A customer experience is a complete journey: making the most of it with people tracking

Customers don’t analyze their behaviors at the point of sale, but every retailer should, and they should learn from it every step of the way. It is imperative that clients are safe, comfortable and have privacy when moving around. Rethinking their movement and flow will enhance all the qualities of an in-store experience without intruding on anyone’s privacy.

The questions every retailer should ask themselves are: How long do customers stay in a certain location? What do they buy in each department? What are they doing in store? Do they interact with staff? How do they react and interact with the products? This is where full-travel people tracking technology comes in.

Using AI-powered 3D sensors and people flow technology, you can individually and anonymously record the exact geolocation of all people in a physical environment every quarter of a second with sub-foot accuracy. It sounds deep, and it is. But all of this can be accomplished discreetly and for everyone’s benefit without any buyer identification, biometrics, and storing any staff or customer image data.

The data collected is translated into usage, engagement, and conversion rates for each element of a retail establishment. Detailed customer behavioral segmentation capabilities can enable differentiation based on store entrance, whether customers passed/purchased/engaged with specific items, whether/where/how long they interacted with associates and more. Additionally, a DVR-like journey playback tool allows the retailer to play back all customer journeys or specific journeys at speeds from 1 to 120X.

By analyzing these behaviors, the retailer can determine how their stores can be built and designed more efficiently, how visual displays can be set up and configured to optimize engagement, and how they can ensure that all store operations run smoothly. run smoothly.

For example, in a store we have experience with, the immersive and interactive shopping experience of a department was identified as the element worth considering.

The experience had the highest engagement rate of any element of the store, with 50% of all customers who entered its footprint demonstrating engagement with the product. No other element considered had a commitment rate above 40%. Shoppers in the experiment were 1.5 times more likely to buy than average and had cross-sectional buying behavior that was highly correlated with other high-value merchandise areas.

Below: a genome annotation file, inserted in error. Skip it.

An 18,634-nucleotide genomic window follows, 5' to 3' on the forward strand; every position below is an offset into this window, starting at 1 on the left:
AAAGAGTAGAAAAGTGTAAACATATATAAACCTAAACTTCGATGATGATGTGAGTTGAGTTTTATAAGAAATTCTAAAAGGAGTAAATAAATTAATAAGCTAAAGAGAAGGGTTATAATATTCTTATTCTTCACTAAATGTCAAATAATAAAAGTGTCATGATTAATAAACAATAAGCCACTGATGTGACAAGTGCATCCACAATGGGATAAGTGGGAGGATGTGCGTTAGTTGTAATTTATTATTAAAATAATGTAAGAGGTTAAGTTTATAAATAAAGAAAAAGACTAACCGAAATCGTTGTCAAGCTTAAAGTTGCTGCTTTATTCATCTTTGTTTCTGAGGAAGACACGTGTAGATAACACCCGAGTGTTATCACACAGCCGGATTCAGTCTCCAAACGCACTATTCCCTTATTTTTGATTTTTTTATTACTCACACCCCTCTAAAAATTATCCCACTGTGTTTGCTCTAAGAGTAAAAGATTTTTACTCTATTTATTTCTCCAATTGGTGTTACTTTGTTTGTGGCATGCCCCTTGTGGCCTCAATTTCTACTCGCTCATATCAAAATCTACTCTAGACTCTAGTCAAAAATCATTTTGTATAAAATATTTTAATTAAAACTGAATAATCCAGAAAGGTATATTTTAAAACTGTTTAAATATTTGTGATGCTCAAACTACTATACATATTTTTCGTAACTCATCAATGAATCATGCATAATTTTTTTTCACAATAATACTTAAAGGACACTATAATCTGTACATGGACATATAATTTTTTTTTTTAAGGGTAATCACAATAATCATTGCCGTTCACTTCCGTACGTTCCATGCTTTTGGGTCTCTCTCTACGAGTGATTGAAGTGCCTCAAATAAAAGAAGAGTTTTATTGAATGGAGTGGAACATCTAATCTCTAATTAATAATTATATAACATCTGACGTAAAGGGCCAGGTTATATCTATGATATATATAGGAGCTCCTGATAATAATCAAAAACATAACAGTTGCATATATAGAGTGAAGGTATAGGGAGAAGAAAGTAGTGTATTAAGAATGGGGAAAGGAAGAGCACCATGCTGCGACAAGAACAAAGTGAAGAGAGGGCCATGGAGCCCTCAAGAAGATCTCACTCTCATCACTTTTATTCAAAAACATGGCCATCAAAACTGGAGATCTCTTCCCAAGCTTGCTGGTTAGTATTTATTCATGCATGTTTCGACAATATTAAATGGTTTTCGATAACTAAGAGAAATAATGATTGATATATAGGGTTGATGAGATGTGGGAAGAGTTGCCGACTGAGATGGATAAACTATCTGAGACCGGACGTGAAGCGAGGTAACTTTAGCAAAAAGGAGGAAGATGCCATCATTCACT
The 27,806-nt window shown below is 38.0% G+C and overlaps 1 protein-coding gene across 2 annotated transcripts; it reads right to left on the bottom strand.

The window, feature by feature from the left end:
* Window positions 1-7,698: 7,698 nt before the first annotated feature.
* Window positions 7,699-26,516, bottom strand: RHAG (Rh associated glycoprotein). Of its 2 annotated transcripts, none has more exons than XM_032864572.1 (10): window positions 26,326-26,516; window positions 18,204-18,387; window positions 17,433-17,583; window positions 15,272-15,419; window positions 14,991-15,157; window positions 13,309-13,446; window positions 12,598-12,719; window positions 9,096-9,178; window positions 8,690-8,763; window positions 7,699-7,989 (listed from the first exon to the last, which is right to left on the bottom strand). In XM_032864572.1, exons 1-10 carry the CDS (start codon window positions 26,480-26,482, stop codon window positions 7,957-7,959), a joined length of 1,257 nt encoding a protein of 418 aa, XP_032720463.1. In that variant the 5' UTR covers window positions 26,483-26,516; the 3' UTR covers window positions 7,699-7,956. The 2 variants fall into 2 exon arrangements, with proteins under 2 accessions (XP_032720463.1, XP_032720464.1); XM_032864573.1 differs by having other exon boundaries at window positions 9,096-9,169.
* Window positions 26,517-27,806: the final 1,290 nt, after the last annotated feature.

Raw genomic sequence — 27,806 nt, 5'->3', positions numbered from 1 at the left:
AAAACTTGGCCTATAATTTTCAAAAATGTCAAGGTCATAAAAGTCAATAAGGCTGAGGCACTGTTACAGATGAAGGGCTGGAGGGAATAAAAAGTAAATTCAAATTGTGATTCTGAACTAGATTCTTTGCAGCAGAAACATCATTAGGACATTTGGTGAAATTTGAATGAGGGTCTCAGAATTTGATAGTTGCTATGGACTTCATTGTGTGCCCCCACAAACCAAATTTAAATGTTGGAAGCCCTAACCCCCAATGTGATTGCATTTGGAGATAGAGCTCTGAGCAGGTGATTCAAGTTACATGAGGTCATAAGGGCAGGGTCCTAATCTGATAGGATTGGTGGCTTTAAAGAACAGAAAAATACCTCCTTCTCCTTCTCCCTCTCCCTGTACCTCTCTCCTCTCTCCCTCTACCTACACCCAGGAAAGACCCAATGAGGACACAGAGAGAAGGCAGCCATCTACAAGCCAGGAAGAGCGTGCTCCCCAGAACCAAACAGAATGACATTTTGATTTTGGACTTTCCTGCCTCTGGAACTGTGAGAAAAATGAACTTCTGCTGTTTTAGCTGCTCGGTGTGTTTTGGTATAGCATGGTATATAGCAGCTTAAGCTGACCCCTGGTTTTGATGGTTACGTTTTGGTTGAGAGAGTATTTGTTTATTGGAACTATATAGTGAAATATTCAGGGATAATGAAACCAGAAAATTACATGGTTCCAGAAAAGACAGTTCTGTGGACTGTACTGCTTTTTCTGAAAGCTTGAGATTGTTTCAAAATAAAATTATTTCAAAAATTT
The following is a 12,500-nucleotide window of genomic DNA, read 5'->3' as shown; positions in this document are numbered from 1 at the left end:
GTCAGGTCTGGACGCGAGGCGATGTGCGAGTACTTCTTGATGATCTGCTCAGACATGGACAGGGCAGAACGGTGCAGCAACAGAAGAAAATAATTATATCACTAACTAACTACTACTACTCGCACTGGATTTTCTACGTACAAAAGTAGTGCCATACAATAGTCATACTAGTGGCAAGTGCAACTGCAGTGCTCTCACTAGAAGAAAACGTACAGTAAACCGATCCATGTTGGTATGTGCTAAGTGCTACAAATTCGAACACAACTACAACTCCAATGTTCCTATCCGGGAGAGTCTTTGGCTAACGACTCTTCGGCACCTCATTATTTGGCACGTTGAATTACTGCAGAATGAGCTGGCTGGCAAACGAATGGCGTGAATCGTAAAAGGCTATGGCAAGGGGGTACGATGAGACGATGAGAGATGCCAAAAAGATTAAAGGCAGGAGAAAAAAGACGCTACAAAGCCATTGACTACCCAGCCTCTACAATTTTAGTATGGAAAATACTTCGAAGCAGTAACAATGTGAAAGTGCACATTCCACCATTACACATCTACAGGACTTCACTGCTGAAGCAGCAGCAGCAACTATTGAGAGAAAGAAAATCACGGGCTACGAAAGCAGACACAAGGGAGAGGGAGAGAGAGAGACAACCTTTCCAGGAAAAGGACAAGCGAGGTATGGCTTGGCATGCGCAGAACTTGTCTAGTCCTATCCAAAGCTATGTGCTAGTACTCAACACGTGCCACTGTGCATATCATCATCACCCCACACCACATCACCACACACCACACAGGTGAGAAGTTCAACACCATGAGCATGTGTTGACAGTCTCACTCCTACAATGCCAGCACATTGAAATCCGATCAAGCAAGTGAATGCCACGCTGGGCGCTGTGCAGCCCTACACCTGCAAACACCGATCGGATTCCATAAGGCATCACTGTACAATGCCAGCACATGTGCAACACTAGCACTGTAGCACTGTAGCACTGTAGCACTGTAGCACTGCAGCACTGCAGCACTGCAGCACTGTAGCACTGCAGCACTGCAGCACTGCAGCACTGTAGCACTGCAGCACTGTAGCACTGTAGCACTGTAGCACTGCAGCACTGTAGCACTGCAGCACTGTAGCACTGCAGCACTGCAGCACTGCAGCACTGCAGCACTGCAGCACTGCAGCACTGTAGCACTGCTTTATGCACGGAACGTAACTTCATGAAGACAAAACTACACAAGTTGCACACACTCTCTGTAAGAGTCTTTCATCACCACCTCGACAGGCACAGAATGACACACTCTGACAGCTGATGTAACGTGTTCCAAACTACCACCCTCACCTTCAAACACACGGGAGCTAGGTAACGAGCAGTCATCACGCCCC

Analysis of the store entrance a customer originated from and the direction in which they approached the experiential element identified that customers approaching from a “front-facing” orientation were 2 times more likely to purchase the item first in their journey, and had an average purchase time over a minute longer (Fig. 1). Using a tracking system that analyzes the entire purchase visit, the customer can segment by entry to determine whether the performance driver is buyer segment (entrance) or orientation (direction of approach). Coping turned out to be more important.

The ability to track across the entire site was also key to providing guidance for advantageous positioning and store selection for a wider rollout of the experience (Fig 2). Correlations between purchases, including shelves located throughout the store (sometimes 50 meters away), revealed which shopping elements were most likely to benefit from a location close to the experience.

The result can be a clear story told by customer behavior data of an experience that has benefited both the customer and the retailer. By understanding the highest potential of a space, a retailer can act on it and redesign the space accordingly.

Fig. 1
Figure 2

The bottom line is that every retailer should strive to understand customer behaviors in order to improve operations. Through the use of people tracking solutions, retailers can seek efficiencies and work to continually improve the overall customer experience. In an ever-changing market, evaluation and positive action are always essential.


Nick Delyani is director of Retail North America for xovis. He is a multi-faceted executive with 15 years of marketing, sales and creative experience. Delyani’s experience spans consumer technology, apparel and footwear, with brands including Brookstone, New Balance and Sphero. He has a proven track record of driving revenue through business development, branding and customer journey experiences and has successfully developed go-to-market strategy and product marketing with global retailers that have generated millions of dollars in revenue.